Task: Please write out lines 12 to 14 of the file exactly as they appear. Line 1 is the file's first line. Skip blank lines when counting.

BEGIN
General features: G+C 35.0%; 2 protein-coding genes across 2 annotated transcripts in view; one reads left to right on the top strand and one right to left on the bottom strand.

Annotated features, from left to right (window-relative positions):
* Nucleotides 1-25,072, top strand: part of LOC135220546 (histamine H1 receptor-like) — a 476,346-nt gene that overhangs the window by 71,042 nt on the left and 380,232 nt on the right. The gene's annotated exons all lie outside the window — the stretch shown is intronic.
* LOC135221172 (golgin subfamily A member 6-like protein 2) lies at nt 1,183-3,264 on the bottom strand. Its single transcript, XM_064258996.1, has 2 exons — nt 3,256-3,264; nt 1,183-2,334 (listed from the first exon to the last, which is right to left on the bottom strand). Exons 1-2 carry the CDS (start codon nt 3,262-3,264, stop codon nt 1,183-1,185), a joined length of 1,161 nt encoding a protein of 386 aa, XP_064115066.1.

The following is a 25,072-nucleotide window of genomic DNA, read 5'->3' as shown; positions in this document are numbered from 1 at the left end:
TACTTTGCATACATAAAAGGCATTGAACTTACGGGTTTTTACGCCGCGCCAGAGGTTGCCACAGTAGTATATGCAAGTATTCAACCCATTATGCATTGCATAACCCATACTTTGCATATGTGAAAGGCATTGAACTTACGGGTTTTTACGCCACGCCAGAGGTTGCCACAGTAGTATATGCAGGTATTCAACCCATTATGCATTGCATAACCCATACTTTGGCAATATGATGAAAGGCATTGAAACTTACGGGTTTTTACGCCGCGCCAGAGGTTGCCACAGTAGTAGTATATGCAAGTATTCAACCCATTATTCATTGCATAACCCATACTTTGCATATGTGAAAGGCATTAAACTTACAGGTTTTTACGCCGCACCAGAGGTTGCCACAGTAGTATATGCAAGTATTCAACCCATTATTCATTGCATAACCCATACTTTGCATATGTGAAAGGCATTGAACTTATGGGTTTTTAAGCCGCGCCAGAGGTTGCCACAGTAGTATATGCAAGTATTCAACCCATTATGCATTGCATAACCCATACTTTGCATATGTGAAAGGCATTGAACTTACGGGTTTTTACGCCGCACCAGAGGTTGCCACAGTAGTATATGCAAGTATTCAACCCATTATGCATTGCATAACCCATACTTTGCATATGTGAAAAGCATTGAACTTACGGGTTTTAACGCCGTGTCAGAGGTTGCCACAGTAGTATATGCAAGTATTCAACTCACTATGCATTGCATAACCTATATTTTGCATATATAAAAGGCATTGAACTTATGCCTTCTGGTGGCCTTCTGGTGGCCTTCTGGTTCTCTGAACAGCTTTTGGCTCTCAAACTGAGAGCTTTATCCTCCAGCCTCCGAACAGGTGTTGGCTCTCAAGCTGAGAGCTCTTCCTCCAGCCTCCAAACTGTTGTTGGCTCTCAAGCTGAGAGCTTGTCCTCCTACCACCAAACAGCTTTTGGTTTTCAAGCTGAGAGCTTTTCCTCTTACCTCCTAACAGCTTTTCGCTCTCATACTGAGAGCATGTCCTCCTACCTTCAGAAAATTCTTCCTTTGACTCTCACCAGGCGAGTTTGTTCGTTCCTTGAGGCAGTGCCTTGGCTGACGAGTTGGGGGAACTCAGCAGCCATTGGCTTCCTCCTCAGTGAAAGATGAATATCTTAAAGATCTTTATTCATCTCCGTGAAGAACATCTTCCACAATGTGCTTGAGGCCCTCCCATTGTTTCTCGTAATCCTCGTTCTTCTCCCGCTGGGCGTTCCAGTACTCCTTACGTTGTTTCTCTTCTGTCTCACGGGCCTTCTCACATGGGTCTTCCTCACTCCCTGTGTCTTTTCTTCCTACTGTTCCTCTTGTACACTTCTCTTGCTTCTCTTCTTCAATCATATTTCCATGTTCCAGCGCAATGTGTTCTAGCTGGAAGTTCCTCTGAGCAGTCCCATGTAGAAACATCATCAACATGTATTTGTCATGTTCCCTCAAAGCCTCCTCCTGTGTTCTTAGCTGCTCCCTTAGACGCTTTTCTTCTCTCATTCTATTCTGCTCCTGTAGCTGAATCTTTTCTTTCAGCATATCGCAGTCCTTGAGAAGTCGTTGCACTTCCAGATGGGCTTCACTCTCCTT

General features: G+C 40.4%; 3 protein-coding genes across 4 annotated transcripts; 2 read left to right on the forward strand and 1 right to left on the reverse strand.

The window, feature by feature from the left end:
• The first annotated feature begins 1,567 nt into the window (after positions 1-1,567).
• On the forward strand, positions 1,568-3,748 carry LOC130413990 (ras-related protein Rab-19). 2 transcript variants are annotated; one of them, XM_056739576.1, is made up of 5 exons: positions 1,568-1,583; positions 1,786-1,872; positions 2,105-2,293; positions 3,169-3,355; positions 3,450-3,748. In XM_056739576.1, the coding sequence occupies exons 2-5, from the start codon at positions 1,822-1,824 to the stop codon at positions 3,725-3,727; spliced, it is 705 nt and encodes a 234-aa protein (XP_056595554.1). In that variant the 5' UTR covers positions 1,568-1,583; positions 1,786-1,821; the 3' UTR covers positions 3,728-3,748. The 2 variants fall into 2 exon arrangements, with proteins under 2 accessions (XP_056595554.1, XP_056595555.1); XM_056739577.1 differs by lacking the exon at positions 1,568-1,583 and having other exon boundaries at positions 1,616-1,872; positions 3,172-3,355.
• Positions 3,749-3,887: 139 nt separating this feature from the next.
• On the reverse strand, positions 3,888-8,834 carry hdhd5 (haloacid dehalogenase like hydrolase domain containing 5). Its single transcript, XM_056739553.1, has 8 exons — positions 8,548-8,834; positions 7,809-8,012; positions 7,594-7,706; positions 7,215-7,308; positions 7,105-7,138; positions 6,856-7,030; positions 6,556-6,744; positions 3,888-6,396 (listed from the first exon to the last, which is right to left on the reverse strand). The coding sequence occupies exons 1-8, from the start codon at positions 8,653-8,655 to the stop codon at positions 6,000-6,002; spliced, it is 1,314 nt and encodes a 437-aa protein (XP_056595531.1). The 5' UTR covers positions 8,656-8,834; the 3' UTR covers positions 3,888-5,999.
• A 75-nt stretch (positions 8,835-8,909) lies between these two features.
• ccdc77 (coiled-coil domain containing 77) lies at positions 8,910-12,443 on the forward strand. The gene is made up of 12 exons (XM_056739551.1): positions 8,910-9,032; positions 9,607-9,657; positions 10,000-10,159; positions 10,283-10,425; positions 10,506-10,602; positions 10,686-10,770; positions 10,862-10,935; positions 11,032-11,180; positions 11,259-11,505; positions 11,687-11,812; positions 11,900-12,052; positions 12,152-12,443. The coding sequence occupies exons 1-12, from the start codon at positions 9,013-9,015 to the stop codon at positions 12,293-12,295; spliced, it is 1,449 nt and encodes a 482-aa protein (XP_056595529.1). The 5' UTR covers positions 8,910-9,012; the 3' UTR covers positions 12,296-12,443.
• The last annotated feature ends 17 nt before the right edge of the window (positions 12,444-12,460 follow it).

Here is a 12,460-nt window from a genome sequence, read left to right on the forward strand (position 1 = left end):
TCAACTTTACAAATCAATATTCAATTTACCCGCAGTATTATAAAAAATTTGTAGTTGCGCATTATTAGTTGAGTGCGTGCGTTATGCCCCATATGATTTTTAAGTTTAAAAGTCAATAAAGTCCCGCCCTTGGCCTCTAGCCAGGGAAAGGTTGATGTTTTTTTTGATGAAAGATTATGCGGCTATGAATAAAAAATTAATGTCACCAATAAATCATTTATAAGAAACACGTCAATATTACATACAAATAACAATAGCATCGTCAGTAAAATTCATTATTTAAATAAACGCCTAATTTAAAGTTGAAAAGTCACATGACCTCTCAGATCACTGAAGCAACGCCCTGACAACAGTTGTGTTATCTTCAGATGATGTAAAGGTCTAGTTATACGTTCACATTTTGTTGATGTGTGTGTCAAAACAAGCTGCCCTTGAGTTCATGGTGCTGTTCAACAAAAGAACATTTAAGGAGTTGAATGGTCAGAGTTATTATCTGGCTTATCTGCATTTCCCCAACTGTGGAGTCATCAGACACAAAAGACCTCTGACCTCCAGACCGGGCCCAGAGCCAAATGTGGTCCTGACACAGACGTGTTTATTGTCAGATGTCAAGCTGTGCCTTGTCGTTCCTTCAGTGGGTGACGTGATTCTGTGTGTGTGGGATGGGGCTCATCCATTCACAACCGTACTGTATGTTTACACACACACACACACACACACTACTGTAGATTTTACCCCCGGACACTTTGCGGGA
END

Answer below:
• On the reverse strand, positions 3,888-8,834 carry hdhd5 (haloacid dehalogenase like hydrolase domain containing 5). Its single transcript, XM_056739553.1, has 8 exons — positions 8,548-8,834; positions 7,809-8,012; positions 7,594-7,706; positions 7,215-7,308; positions 7,105-7,138; positions 6,856-7,030; positions 6,556-6,744; positions 3,888-6,396 (listed from the first exon to the last, which is right to left on the reverse strand). The coding sequence occupies exons 1-8, from the start codon at positions 8,653-8,655 to the stop codon at positions 6,000-6,002; spliced, it is 1,314 nt and encodes a 437-aa protein (XP_056595531.1). The 5' UTR covers positions 8,656-8,834; the 3' UTR covers positions 3,888-5,999.
• A 75-nt stretch (positions 8,835-8,909) lies between these two features.
• ccdc77 (coiled-coil domain containing 77) lies at positions 8,910-12,443 on the forward strand. The gene is made up of 12 exons (XM_056739551.1): positions 8,910-9,032; positions 9,607-9,657; positions 10,000-10,159; positions 10,283-10,425; positions 10,506-10,602; positions 10,686-10,770; positions 10,862-10,935; positions 11,032-11,180; positions 11,259-11,505; positions 11,687-11,812; positions 11,900-12,052; positions 12,152-12,443. The coding sequence occupies exons 1-12, from the start codon at positions 9,013-9,015 to the stop codon at positions 12,293-12,295; spliced, it is 1,449 nt and encodes a 482-aa protein (XP_056595529.1). The 5' UTR covers positions 8,910-9,012; the 3' UTR covers positions 12,296-12,443.